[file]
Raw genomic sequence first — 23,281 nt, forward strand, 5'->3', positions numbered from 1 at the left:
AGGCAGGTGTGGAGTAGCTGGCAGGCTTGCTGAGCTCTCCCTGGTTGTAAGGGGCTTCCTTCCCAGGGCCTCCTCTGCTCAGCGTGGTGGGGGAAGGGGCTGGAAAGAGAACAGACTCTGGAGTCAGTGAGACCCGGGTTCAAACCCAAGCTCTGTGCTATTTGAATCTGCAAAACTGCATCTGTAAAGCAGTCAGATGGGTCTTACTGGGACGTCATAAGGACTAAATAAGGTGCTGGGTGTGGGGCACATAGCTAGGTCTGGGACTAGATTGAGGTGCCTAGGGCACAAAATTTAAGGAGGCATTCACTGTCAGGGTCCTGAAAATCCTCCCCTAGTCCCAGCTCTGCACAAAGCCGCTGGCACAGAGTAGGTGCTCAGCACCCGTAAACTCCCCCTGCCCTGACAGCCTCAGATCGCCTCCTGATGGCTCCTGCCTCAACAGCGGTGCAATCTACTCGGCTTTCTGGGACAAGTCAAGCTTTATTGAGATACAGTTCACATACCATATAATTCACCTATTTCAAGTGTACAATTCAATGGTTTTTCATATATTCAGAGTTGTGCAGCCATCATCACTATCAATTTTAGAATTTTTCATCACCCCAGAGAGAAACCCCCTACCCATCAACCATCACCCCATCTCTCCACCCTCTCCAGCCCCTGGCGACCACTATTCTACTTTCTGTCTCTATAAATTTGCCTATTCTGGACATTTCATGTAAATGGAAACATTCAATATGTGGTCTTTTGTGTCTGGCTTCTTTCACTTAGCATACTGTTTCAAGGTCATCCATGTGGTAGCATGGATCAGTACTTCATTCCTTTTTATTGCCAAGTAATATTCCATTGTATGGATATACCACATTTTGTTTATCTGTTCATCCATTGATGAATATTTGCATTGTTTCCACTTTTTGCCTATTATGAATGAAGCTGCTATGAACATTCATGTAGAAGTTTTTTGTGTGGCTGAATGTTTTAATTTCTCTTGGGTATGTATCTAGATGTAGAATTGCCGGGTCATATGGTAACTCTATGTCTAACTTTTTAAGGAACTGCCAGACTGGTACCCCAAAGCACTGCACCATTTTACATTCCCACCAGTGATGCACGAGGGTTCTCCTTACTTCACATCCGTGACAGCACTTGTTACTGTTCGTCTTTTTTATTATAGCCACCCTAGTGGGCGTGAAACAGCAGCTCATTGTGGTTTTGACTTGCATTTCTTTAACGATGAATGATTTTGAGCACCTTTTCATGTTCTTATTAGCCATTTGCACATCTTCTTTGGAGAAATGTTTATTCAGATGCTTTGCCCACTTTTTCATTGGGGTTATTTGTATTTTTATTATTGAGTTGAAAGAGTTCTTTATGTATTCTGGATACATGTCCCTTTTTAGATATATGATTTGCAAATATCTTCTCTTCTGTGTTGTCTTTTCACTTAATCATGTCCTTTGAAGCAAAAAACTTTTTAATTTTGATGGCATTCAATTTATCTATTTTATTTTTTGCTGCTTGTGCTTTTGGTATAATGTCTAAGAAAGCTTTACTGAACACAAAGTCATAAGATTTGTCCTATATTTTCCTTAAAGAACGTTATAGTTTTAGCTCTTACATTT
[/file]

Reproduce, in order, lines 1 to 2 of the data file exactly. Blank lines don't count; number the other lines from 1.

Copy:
Raw genomic sequence first — 23,281 nt, forward strand, 5'->3', positions numbered from 1 at the left:
AGGCAGGTGTGGAGTAGCTGGCAGGCTTGCTGAGCTCTCCCTGGTTGTAAGGGGCTTCCTTCCCAGGGCCTCCTCTGCTCAGCGTGGTGGGGGAAGGGGCTGGAAAGAGAACAGACTCTGGAGTCAGTGAGACCCGGGTTCAAACCCAAGCTCTGTGCTATTTGAATCTGCAAAACTGCATCTGTAAAGCAGTCAGATGGGTCTTACTGGGACGTCATAAGGACTAAATAAGGTGCTGGGTGTGGGGCACATAGCTAGGTCTGGGACTAGATTGAGGTGCCTAGGGCACAAAATTTAAGGAGGCATTCACTGTCAGGGTCCTGAAAATCCTCCCCTAGTCCCAGCTCTGCACAAAGCCGCTGGCACAGAGTAGGTGCTCAGCACCCGTAAACTCCCCCTGCCCTGACAGCCTCAGATCGCCTCCTGATGGCTCCTGCCTCAACAGCGGTGCAATCTACTCGGCTTTCTGGGACAAGTCAAGCTTTATTGAGATACAGTTCACATACCATATAATTCACCTATTTCAAGTGTACAATTCAATGGTTTTTCATATATTCAGAGTTGTGCAGCCATCATCACTATCAATTTTAGAATTTTTCATCACCCCAGAGAGAAACCCCCTACCCATCAACCATCACCCCATCTCTCCACCCTCTCCAGCCCCTGGCGACCACTATTCTACTTTCTGTCTCTATAAATTTGCCTATTCTGGACATTTCATGTAAATGGAAACATTCAATATGTGGTCTTTTGTGTCTGGCTTCTTTCACTTAGCATACTGTTTCAAGGTCATCCATGTGGTAGCATGGATCAGTACTTCATTCCTTTTTATTGCCAAGTAATATTCCATTGTATGGATATACCACATTTTGTTTATCTGTTCATCCATTGATGAATATTTGCATTGTTTCCACTTTTTGCCTATTATGAATGAAGCTGCTATGAACATTCATGTAGAAGTTTTTTGTGTGGCTGAATGTTTTAATTTCTCTTGGGTATGTATCTAGATGTAGAATTGCCGGGTCATATGGTAACTCTATGTCTAACTTTTTAAGGAACTGCCAGACTGGTACCCCAAAGCACTGCACCATTTTACATTCCCACCAGTGATGCACGAGGGTTCTCCTTACTTCACATCCGTGACAGCACTTGTTACTGTTCGTCTTTTTTATTATAGCCACCCTAGTGGGCGTGAAACAGCAGCTCATTGTGGTTTTGACTTGCATTTCTTTAACGATGAATGATTTTGAGCACCTTTTCATGTTCTTATTAGCCATTTGCACATCTTCTTTGGAGAAATGTTTATTCAGATGCTTTGCCCACTTTTTCATTGGGGTTATTTGTATTTTTATTATTGAGTTGAAAGAGTTCTTTATGTATTCTGGATACATGTCCCTTTTTAGATATATGATTTGCAAATATCTTCTCTTCTGTGTTGTCTTTTCACTTAATCATGTCCTTTGAAGCAAAAAACTTTTTAATTTTGATGGCATTCAATTTATCTATTTTATTTTTTGCTGCTTGTGCTTTTGGTATAATGTCTAAGAAAGCTTTACTGAACACAAAGTCATAAGATTTGTCCTATATTTTCCTTAAAGAACGTTATAGTTTTAGCTCTTACATTT